THE BOOK OF SARAH
by Sarah Lightman
The Pennsylvania University Press, 237 pages
reviewed by Emily Steinberg
Sarah Lightman’s poignant, engrossing and poetic graphic memoir, The Book of Sarah , leads the reader on an epic odyssey, moving back and forth in time, from the author’s early twenties as an uncertain, dependent, and depressed young artist to a confident forty-five-year-old woman who is finally the architect of her own life.
Raised in England in a traditional Jewish family, Lightman perfectly plays the role of the sheltered, good daughter, but is squelched, suffocated and empty inside. She became more Orthodox as a way to feel part of something larger. She wrote to me in an email, “I had great feelings of inadequacy and no idea about how to navigate life. I think religion can tell you how to live and it is easier than that long, painful journey of working out who you are and making up your own mind about things.” A late bloomer, she eventually discovered she no longer needed the architecture of orthodoxy and began building a “scaffolding of self” with permission to live her own life.
The heart of Lightman’s book is her art, and the black and white graphite drawings of architecture and often overlooked everyday objects are particularly forceful and beautiful. Intensely drawn, with energetic, almost obsessive marks and stark contrast of dark and light, we view sides of buildings with fire escapes, exteriors of family homes and dining-room table and chairs, interiors and exteriors of her boarding school outside London, her books, her therapist’s office, chairs and shoes.
Lightman writes and draws about being a young artist, anxiously uncertain of her abilities.
She writes beautifully of the overlapping of life events , or as she puts it, “The maths of life. A birth. A death. A Marriage. A death. Someone’s happiness. Someone else’s tears.” She seeks love and relationship, but doesn’t know herself and so can’t know another.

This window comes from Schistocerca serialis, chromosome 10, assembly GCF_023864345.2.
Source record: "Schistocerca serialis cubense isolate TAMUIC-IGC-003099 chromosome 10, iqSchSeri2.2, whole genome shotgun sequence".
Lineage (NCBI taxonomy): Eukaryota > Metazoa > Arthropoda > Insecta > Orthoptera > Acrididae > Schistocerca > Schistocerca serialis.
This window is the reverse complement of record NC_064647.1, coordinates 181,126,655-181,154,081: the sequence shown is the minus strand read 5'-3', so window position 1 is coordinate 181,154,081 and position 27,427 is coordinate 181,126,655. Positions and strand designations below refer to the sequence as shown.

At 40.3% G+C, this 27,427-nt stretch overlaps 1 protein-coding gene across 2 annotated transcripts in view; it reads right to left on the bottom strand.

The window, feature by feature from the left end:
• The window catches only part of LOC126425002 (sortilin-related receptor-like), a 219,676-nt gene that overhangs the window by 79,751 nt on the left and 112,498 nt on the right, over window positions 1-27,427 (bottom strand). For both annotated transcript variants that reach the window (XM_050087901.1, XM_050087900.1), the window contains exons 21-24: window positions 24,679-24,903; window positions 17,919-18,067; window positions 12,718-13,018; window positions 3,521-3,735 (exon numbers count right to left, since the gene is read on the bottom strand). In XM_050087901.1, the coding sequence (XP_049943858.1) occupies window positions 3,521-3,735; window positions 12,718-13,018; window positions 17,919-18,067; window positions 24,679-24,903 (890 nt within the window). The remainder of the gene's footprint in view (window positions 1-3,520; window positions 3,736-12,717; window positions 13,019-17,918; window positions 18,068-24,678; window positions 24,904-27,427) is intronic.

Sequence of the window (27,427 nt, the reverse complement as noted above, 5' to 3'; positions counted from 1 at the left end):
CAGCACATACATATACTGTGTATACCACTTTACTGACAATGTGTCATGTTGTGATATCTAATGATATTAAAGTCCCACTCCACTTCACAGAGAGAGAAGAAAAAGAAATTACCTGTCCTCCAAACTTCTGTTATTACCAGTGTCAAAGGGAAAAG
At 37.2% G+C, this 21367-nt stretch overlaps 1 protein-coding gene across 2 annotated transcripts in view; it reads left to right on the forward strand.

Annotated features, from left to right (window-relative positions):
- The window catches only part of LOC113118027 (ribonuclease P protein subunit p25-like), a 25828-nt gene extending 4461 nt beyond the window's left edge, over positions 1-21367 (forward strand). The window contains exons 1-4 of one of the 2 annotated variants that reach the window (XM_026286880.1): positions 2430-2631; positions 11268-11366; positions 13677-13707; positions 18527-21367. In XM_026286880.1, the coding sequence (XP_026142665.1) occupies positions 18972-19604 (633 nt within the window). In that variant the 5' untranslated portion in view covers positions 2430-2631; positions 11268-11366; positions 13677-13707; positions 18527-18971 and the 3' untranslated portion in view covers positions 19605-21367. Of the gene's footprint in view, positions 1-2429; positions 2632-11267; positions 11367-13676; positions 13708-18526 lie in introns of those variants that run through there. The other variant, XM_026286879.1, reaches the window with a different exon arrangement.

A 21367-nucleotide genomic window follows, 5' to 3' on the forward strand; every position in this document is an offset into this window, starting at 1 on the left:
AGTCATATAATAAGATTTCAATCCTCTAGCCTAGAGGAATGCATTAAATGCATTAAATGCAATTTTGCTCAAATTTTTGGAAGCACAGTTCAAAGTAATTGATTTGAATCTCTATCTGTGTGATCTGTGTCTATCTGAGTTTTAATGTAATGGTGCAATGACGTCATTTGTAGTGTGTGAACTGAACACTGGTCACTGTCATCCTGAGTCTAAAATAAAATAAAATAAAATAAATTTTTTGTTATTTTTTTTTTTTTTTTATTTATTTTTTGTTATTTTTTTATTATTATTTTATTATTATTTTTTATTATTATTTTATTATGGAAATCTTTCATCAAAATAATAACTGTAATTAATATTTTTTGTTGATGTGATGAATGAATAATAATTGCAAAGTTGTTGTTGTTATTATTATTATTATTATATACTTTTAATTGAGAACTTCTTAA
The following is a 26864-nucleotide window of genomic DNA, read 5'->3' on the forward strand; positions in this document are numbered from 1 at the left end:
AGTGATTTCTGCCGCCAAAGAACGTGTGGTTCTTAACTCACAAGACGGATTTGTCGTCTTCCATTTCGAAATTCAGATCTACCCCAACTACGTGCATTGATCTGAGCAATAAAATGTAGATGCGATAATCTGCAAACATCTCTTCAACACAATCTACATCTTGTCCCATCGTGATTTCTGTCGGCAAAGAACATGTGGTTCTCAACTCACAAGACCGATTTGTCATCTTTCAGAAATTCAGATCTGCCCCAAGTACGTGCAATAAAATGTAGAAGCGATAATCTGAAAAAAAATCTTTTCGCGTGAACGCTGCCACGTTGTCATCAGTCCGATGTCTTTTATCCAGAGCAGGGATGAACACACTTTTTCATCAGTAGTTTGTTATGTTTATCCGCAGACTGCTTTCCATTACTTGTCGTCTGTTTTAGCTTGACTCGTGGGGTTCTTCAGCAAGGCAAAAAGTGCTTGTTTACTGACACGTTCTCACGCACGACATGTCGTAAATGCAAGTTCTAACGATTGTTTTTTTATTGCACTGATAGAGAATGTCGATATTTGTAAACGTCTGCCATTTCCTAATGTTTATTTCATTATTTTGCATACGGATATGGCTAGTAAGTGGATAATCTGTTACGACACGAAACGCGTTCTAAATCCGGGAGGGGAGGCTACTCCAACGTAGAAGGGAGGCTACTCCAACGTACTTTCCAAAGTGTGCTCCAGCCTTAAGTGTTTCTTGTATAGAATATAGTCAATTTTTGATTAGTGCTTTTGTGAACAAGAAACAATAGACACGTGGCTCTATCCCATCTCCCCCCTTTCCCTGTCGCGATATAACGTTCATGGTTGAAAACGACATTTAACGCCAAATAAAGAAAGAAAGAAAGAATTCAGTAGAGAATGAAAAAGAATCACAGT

Life evolves. She finds Charlie and has a Traditional Jewish Wedding. Then, her Grandfather is in Hospital and “we visit him everyday and read him psalms.” She muses about motherhood at thirty-six, describing her son Harry’s arrival and what was like to be a new mom.
Life isn’t perfect for Lightman, but she finds a place of contentment that is enough. While searching for a scaffolding to build her life on, we see it was there all along in her art and in The Book of Sarah, Lightman leads us to a place that is both gorgeous and profound.
Sarah Lightman is an artist who writes, draws and paints about her life experiences. She is co-founder of “Laydeez do Comics,” an international forum for women comics artists and editor of the incredible Graphic Details: Jewish Women’s Confessional Comics in Essays and Interviews, (2014), a collection of the work of eighteen international Jewish female auto-bio comics artists. She earned a PhD from The University of Glasgow in the field of Women’s Autobiographical Comics.
Emily Steinberg is a painter and graphic novelist and has shown her work in the United States and Europe. Most recently, she has been named Humanities Scholar in Residence at Drexel College of Medicine where she will teach medical students how to draw their own stories in words and images. Her visual narratives No Collusion! (2018), Paused (2018), Berlin Story: Time, Memory, Place (2017), A Mid Summer Soirée (2015), Broken Eggs (2014), and The Modernist Cabin (2013) have been published in Cleaver Magazine. Her graphic novel memoir, Graphic Therapy, was published serially in Smith Magazine, her short comic, Blogging Towards Oblivion, was included in The Moment (Harper/Collins). She earned her M.F.A. and B.F.A. from the University of Pennsylvania and is currently a lecturer in Fine Art at Penn State Abington. You can see more of her work at emilysteinberg.com. To submit graphic narratives for consideration in Cleaver, contact Emily at [email protected].